This spirit of lightweight design delivering driving fun and efficiency, was also at the heart of the development of the rotary engine. What could be better than an ultra-compact and smooth engine with an inherently high power-to-weight ratio? Mazda saw the potential of the Wankel rotary engine early on, not only for enhancing the driving experience but also to clearly differentiate the company from its competitors. What's more, Mazda was the only carmaker to succeed commercially with the rotary engine, producing almost 2 million vehicles powered by one. For obvious reasons, the high-revving powerplants were most popular in sports cars like the iconic Mazda RX-7, the best-selling rotary model in history.
And while the rotary had its shortcomings when it came to ultimate fuel consumption, the combustion chamber set-up makes it remarkably well suited to alternative fuels such as hydrogen, which solves the rotary's petrol emission problems. The carmaker first demonstrated this with the Mazda HR-X,
a 1991 concept with a hydrogen-powered twin-rotor engine mounted in front of the rear wheels, and then in 1995 with the Capella Cargo, a Mazda 626 wagon tested on public roads in Japan. It even swapped a hydrogen rotary into a first-generation Mazda MX-5 prototype.
The Mazda RX-8 Hydrogen RE unveiled at the 2003 Tokyo Motor Show would go on sale in Japan through a commercial leasing programme. Its bi-fuel rotary powertrain, which could run on hydrogen or petrol, would also see use in the similarly leased Mazda Premacy Hydrogen RE Hybrid. Featuring a mild hybrid system, it had more power and range than the RX-8. The compact MPV, known in Europe as the Mazda5, would later get a plug-in battery-electric powertrain and a hydrogen rotary range extender. Then, in 2013, Mazda introduced a prototype version of the Mazda2 EV, a limited-production battery-electric supermini with a small 330cm3 single-rotor range extender that could double the battery range while running on petrol, propane or butane.Source - Mazda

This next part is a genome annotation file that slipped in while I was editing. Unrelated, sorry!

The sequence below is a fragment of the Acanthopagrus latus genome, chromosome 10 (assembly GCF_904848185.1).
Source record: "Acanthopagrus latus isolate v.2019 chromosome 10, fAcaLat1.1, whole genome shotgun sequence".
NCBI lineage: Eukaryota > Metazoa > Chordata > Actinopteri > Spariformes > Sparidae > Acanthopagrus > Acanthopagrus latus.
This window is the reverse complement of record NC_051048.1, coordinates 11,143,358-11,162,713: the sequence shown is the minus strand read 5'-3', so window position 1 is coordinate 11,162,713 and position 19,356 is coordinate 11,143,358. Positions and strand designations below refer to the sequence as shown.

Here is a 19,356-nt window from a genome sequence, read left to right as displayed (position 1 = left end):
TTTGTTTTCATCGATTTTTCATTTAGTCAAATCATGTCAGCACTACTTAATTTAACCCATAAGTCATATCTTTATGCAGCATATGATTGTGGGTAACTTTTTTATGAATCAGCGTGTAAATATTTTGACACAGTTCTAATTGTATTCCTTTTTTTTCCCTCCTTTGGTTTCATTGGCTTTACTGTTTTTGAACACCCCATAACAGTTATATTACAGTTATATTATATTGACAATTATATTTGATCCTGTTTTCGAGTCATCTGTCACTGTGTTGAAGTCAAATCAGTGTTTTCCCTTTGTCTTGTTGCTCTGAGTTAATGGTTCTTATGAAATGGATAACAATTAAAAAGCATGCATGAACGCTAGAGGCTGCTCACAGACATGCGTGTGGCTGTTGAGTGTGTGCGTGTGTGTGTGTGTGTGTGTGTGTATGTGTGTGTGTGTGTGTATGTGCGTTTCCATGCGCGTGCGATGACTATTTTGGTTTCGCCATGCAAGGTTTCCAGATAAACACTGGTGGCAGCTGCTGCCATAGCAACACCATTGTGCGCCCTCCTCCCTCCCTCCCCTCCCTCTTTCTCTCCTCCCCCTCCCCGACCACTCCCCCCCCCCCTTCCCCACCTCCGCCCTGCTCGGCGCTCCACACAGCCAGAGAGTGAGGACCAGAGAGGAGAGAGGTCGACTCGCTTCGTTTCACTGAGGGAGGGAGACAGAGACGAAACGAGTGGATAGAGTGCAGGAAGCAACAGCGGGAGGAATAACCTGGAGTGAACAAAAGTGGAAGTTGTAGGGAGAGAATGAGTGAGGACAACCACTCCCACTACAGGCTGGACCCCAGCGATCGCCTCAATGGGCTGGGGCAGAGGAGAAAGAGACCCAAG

Mazda's first hydrogen-powered concept car was the HR-X shown in 1991 at the Tokyo Motor Show. The two-rotor Wankel engine delivered 100 horsepower and was fed by hydrogen that was stored in a metal hydride tank. It had a range of approximately 120 miles and was backed by a four-speed automatic transmission. An Active Torque Control System (ACTS) was used to recover braking energy that was reused to improve acceleration and fuel economy.
The bubbly, aerodynamic vehicle had a very large windshield and exotic gullwing doors. The environmentally friendly vehicle was built using plastic and designed to be nearly completely recyclable.By Daniel Vaughan | Jul 2020